Joel Shapiro's large-scale figurative sculptures stand at the crossroads of Minimalism and Expressionism. While the forms in his sculptures are regular and geometric, the figures themselves are in perpetual motion:
"Walking, running, dancing, falling, tripping, tumbling are some of the basic actions Shapiro explores. Invariably, however, there is more than one action in the same construction, sometimes within the same point of view. A figure is on its feet, firmly on the ground, but it may also be standing on its head, its feet spread in the air. The same figure may pull back or hurl itself forward. Sometimes the same movement or gesture evokes different, even conflicting, responses (Brenson, p. 10).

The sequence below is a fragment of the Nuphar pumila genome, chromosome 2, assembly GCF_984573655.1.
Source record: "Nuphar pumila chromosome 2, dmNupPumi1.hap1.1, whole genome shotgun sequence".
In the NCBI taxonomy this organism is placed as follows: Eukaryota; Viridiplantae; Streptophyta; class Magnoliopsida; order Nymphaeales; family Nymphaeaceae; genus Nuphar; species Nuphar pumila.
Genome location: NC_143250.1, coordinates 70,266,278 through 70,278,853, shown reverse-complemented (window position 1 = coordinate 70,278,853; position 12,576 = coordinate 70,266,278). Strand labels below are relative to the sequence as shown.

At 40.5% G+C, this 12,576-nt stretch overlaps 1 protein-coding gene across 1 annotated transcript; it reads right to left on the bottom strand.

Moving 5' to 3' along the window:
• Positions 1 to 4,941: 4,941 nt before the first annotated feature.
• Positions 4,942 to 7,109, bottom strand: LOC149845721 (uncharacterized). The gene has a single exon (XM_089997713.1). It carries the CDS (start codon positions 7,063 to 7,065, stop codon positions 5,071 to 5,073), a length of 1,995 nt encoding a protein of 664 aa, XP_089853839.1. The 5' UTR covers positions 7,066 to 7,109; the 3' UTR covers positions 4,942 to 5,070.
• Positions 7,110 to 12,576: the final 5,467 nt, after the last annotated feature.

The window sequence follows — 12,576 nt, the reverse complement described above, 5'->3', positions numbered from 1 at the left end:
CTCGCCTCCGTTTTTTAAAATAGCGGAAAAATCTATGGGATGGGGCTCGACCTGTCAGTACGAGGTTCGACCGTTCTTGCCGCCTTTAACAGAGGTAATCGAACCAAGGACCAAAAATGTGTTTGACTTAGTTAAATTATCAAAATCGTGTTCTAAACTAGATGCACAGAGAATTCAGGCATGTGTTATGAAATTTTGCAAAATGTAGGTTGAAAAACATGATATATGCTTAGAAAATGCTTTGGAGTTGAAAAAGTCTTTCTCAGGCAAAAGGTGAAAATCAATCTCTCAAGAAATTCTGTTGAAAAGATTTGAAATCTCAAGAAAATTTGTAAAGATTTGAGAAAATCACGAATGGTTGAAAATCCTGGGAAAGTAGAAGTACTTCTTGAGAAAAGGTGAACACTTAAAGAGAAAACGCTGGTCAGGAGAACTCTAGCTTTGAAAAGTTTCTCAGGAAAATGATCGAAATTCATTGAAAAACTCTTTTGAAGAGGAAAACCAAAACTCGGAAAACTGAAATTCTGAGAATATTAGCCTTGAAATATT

The figure has appeared consistently in Shapiro's work, gradually growing in scale from his series of small running men in the mid-late 1970s to the life-size figures of 1980-81 to the most recent larger-than-life figures such as Untitled. Although monumental in scale, these works convey a profound sense of humanism. They extol "the individual, but it is an individual that is unsettled and in perpetual transition. It is not a force of domination. It is a force of empathy" (Brenson, p. 12).